AABC Group Photo 

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The Sex Appeal of Social Justice (And Why Jesus’ Love Turns More Heads)

(Here is a reposting from last year. It's still important.) 

I’ve come to an interesting conclusion. If helping your fellow man is like buying a car, you have two basic options: purchasing the sexy late model edition that makes heads turn, or going with the clunky used car that few notice and even fewer covet.

Without judging this trio’s motives, Barack, Brad, and Bono belong to the first category whether they want to or not. So do the high school kids who fatten up their fancy college apps with obligatory volunteerism and the pro athletes who, through “giving back,” score twice as many endorsement deals as the ones who don’t. You could also include entire political campaigns, blood drives that get you out of work early, and your sister-in-law who uses the Thanksgiving meal at the homeless shelter merely as a photo-op for her family scrapbook.

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many have made a difference, but...

Many have made a difference, but...only for a moment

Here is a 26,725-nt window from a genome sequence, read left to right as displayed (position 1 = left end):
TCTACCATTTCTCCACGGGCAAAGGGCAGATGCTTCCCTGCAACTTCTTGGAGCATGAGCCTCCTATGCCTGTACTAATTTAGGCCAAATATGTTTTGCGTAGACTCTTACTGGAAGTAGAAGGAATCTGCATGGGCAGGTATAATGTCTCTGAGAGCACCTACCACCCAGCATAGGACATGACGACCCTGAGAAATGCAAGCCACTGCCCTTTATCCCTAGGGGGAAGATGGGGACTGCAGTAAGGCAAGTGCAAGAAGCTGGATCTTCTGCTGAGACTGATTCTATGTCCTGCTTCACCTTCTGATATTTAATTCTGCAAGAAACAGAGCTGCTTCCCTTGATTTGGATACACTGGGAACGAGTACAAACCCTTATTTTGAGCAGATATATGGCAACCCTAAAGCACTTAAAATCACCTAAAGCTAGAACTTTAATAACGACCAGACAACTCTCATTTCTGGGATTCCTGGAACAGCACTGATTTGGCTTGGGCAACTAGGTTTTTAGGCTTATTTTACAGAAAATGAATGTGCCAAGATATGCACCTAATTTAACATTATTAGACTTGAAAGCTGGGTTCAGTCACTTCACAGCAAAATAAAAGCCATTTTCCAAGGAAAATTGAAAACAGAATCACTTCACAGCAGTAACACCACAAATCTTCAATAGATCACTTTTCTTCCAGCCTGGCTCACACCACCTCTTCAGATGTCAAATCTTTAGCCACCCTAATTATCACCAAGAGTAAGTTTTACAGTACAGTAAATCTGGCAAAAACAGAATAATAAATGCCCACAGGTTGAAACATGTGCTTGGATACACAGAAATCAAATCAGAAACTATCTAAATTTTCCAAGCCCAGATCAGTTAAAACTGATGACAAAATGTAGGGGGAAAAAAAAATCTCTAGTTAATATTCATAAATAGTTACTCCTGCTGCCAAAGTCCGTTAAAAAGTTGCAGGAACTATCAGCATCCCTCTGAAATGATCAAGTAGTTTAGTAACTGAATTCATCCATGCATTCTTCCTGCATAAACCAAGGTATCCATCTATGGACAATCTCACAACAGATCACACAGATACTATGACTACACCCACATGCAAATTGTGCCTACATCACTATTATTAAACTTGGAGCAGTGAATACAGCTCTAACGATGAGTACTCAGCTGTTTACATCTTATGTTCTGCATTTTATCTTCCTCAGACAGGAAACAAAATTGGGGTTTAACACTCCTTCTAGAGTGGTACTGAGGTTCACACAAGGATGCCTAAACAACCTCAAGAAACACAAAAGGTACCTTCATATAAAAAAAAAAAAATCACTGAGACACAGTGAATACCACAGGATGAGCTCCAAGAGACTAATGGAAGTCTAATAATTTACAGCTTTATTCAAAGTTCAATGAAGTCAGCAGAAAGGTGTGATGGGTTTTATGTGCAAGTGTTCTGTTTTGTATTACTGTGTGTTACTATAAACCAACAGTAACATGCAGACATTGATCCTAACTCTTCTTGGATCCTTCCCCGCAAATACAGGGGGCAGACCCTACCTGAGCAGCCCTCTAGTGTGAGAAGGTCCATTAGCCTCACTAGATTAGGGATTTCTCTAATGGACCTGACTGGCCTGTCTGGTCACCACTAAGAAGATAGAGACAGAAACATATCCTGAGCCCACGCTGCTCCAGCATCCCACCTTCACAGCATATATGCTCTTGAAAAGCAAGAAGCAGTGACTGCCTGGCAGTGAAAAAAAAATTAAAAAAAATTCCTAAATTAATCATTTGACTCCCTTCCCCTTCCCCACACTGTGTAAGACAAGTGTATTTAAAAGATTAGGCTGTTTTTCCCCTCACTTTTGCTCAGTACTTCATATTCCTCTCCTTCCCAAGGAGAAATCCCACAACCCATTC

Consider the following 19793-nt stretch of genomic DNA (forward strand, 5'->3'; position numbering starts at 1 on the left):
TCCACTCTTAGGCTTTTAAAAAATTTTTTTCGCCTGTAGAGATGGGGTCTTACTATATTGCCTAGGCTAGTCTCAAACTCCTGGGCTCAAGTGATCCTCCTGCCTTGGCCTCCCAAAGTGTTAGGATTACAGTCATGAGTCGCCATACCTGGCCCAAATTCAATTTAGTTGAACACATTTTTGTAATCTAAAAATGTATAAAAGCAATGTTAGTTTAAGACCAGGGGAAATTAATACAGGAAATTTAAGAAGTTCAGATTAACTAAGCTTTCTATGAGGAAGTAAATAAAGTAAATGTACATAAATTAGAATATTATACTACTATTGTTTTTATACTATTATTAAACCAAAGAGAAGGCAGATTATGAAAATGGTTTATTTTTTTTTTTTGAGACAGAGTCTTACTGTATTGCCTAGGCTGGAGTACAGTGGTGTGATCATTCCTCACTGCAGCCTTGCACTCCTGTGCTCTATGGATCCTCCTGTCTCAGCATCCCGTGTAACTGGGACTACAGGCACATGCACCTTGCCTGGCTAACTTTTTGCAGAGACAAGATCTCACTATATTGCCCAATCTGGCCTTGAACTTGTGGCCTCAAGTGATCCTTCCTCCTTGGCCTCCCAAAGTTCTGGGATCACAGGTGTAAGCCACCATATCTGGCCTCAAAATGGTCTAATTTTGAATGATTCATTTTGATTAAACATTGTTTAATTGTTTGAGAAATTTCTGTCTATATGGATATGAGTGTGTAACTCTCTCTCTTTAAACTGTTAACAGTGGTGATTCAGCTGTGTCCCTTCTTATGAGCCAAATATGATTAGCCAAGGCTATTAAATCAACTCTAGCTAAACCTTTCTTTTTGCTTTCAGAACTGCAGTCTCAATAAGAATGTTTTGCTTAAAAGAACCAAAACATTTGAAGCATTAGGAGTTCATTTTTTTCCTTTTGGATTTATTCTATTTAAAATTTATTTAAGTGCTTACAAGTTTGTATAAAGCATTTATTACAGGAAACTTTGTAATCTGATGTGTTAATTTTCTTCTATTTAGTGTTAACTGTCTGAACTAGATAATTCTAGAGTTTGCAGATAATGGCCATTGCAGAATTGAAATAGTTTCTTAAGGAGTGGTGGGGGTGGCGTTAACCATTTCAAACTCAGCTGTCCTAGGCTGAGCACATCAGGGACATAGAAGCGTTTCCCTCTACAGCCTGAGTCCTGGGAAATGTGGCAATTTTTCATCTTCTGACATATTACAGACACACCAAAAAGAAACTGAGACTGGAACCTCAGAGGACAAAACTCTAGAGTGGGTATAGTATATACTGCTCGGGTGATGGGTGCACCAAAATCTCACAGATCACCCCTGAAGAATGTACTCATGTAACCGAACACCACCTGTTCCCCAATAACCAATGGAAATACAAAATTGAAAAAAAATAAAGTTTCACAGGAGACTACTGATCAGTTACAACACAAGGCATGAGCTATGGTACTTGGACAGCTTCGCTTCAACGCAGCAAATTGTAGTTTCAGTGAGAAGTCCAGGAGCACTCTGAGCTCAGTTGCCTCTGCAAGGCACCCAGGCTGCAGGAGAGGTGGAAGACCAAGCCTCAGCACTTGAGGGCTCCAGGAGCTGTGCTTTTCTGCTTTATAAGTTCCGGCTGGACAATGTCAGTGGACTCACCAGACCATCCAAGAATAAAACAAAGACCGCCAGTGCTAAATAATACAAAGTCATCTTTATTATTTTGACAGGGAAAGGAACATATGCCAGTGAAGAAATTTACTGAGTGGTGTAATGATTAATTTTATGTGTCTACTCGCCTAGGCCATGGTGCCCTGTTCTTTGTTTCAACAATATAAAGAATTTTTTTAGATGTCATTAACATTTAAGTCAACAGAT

Many have made a difference, but...lost their own souls

Many have made a difference, but...drowned in the sea of need

Many have made a difference, but...only for themselves

For the last 25 years, I have been mentoring and been mentored by the next generation, a generation that refuses the anesthesia of excuses and seeks to choose action over sarcasm. Recently, I was asked to address a group of university students and when I began to prepare, I felt paralyzed. I literally ached as my message was rewritten that night.

Since then I've been thinking, praying, listening...and over the next several blogs, I would like to offer nine woes for this generation: nine challenges that--if ignored--have the potential of gutting our collective potential to make a difference in a world of need.

Reason for hope #2: A call for volunteering

Reason to hope #2:

In my grad school media theory class this fall, we spent a lot of time discussing the power of social networks, which are still in their infancy, and particularly the networks set in place by the Obama campaign that translated from the Internet into real action. We wondered collectively what would happen to these networks once the election was over. Would they be abandoned, since the campaign got what it wanted? Cynical, perhaps, but that's the way we've been used to being treated by political parties and people.

But then last week, I found out that the soon-to-be-president put out a call to these networks to spend today, Martin Luther King, Jr. Day, in service to their local community. That seems to me to be a fine way to use these grassroots networks - especially since many people have today off from work. It's also the first time in my rememberance that a president has used his influence to ask people to serve their neighbors in a very specific way. (For those who are older than I: what other times has this happened, besides the efforts during the World Wars?)